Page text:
Occasionally, the bottomless procrastination pit of Facebook serves a greater purpose than stalking exes. Sometimes the social network affords a community of strangers the chance to share in a common cause. And sometimes that translates into something tangible, like 111 artists from all across the country exhibiting together at CENTRAL BOOKING on the Lower East Side. Appropriately, curators Susan Carr and Suzan Shutan have titled the resulting show “GOING BIG.”
Shutan first came upon Carr’s work at an exhibit in New Haven, “friending” her soon after and so beginning a fruitful friendship. When the ironically named “OffLINE” space in CENTRAL BOOKING became available for a month earlier this summer, Shutan posted an ad on the “Artist Curator Opportunity Page” on Facebook seeking interest in putting together a show. Carr was the first to respond. They sent out invites to their online network of artists, managing to raise the money required to lease the space in just four short days.
“Many of us have never met, we’ve only known each other through the pictures of our work we posted on Facebook,” said Carr moments before their “salon style” show’s opening.
For many of these artists, it will be their first time exhibiting their works in New York City. For the more established, it’s a chance to share in the encouraging atmosphere created within this intergenerational, multicultural online community of “kindred creative spirits.”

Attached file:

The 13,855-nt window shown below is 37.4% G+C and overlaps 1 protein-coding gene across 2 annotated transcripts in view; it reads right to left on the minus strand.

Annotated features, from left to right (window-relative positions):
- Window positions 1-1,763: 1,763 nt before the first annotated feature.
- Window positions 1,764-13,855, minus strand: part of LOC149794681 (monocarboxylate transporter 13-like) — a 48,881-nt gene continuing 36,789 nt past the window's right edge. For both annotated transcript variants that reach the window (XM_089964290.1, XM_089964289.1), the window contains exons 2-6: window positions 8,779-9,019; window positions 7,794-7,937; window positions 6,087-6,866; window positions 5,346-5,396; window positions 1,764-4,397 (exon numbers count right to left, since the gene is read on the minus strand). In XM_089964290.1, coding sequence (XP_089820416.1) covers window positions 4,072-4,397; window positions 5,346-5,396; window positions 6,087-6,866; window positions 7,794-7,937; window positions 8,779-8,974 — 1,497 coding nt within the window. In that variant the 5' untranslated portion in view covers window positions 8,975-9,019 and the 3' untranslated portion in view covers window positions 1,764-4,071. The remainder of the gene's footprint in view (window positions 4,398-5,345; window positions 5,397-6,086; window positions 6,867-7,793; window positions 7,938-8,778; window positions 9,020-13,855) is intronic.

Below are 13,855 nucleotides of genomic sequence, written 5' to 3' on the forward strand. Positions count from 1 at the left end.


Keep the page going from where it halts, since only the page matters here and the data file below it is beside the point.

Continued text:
Epitomizing this spirit is Bernard Klevickas, a sculptor whose piece — a sort of curved, half-moon steel scythe – was created in between working a day job. Like most of the artists on show, Klevickas connected with Susan after posting his work on Facebook.
Klevickas said he “sacrificed everything” to keep making his art, and he believes it’s this insatiable passion for creation that binds the community that surrounds “GOING BIG.”
“More so than art as a concept, it’s the process of making — the artist as the maker of a crafted object — that brings us together,” he said.
Joanne Mattera, another exhibiting artist, has a slightly less esoteric view of it all: “It’s just the Facebook’s algorithmic process, you like something of someone’s and I get to see it.”
More than merely Zuckerberg’s machinations or a shared philosophical undercurrent, Tamar Zinn sees it as the act of participation that has come to define the community, a group of earnest individuals driven by a desire to make and share. “Because we’re all posting and seeing so much work, the network grows tighter,” said Zinn, who also maintains a day job outside of the “40 hours a week” she spends in her studio. “It’s all just a way for conversations to get started, from discussing mundane technical aspects to issues of intention.”
Adding to that, Mattera conceded, “It’s encouraging to see other people’s work you like. It really is a large online community of people posting, liking and commenting.”
And of course, “occasionally de-friending” noted self-described “Lower East Side maniac”/artist, Judy Rifka. “Oh, but mostly we are all over each other. Facebook is like a dating site for us… there’s a lot of ‘mutuality,’” she said.
Carr and Shutan looked on proudly as the Central Booking Gallery filled to capacity, admiring the colorful array of characters finally assembled in one room. When asked how she would define the community, Shutan was quick to respond.
“They’re all wonderful artists that have been working most of their lives making art, because it’s just who they innately are.”
GOING BIG runs from July 30 though August 28 at OffLINE at CENTRAL BOOKING, 21 Ludlow Street, New York. Gallery hours are Thursday–Sunday, 12 to 6pm.